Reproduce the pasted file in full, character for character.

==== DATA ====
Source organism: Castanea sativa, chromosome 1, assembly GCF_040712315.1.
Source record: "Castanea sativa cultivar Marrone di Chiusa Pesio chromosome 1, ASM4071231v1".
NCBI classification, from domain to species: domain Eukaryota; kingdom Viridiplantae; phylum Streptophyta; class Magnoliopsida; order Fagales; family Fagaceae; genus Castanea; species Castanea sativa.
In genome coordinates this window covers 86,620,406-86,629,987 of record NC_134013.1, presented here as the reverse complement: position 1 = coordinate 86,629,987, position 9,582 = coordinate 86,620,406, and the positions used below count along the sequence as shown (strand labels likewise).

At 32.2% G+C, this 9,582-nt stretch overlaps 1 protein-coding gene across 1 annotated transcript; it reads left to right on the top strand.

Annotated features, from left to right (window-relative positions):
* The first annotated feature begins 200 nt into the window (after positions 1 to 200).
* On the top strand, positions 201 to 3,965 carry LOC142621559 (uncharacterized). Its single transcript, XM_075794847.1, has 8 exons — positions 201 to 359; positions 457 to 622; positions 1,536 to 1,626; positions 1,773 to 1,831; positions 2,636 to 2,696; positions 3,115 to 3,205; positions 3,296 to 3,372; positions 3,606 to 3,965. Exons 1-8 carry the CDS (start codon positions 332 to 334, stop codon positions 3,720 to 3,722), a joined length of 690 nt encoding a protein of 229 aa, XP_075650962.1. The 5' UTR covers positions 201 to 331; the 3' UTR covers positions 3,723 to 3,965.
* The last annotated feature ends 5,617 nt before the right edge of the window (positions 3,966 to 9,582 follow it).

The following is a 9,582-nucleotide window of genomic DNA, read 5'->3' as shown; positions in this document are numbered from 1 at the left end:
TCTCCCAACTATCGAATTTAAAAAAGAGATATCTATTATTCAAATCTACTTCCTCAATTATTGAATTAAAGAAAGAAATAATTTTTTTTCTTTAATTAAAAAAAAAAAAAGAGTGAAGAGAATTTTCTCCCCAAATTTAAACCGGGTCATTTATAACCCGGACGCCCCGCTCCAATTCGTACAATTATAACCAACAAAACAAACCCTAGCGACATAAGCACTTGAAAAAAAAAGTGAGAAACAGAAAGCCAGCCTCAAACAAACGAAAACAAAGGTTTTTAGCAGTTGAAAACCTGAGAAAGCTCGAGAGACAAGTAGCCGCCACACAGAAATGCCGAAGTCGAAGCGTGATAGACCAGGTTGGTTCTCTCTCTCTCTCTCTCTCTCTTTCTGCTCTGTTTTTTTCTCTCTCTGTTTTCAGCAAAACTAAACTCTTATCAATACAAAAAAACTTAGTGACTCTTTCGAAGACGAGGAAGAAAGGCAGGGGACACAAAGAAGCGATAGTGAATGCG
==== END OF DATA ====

Source organism: Castanea sativa, chromosome 1, assembly GCF_040712315.1.
Source record: "Castanea sativa cultivar Marrone di Chiusa Pesio chromosome 1, ASM4071231v1".
NCBI classification, from domain to species: domain Eukaryota; kingdom Viridiplantae; phylum Streptophyta; class Magnoliopsida; order Fagales; family Fagaceae; genus Castanea; species Castanea sativa.
In genome coordinates this window covers 86,620,406-86,629,987 of record NC_134013.1, presented here as the reverse complement: position 1 = coordinate 86,629,987, position 9,582 = coordinate 86,620,406, and the positions used below count along the sequence as shown (strand labels likewise).

At 32.2% G+C, this 9,582-nt stretch overlaps 1 protein-coding gene across 1 annotated transcript; it reads left to right on the top strand.

Annotated features, from left to right (window-relative positions):
* The first annotated feature begins 200 nt into the window (after positions 1 to 200).
* On the top strand, positions 201 to 3,965 carry LOC142621559 (uncharacterized). Its single transcript, XM_075794847.1, has 8 exons — positions 201 to 359; positions 457 to 622; positions 1,536 to 1,626; positions 1,773 to 1,831; positions 2,636 to 2,696; positions 3,115 to 3,205; positions 3,296 to 3,372; positions 3,606 to 3,965. Exons 1-8 carry the CDS (start codon positions 332 to 334, stop codon positions 3,720 to 3,722), a joined length of 690 nt encoding a protein of 229 aa, XP_075650962.1. The 5' UTR covers positions 201 to 331; the 3' UTR covers positions 3,723 to 3,965.
* The last annotated feature ends 5,617 nt before the right edge of the window (positions 3,966 to 9,582 follow it).

The following is a 9,582-nucleotide window of genomic DNA, read 5'->3' as shown; positions in this document are numbered from 1 at the left end:
TCTCCCAACTATCGAATTTAAAAAAGAGATATCTATTATTCAAATCTACTTCCTCAATTATTGAATTAAAGAAAGAAATAATTTTTTTTCTTTAATTAAAAAAAAAAAAAGAGTGAAGAGAATTTTCTCCCCAAATTTAAACCGGGTCATTTATAACCCGGACGCCCCGCTCCAATTCGTACAATTATAACCAACAAAACAAACCCTAGCGACATAAGCACTTGAAAAAAAAAGTGAGAAACAGAAAGCCAGCCTCAAACAAACGAAAACAAAGGTTTTTAGCAGTTGAAAACCTGAGAAAGCTCGAGAGACAAGTAGCCGCCACACAGAAATGCCGAAGTCGAAGCGTGATAGACCAGGTTGGTTCTCTCTCTCTCTCTCTCTCTCTTTCTGCTCTGTTTTTTTCTCTCTCTGTTTTCAGCAAAACTAAACTCTTATCAATACAAAAAAACTTAGTGACTCTTTCGAAGACGAGGAAGAAAGGCAGGGGACACAAAGAAGCGATAGTGAATGCG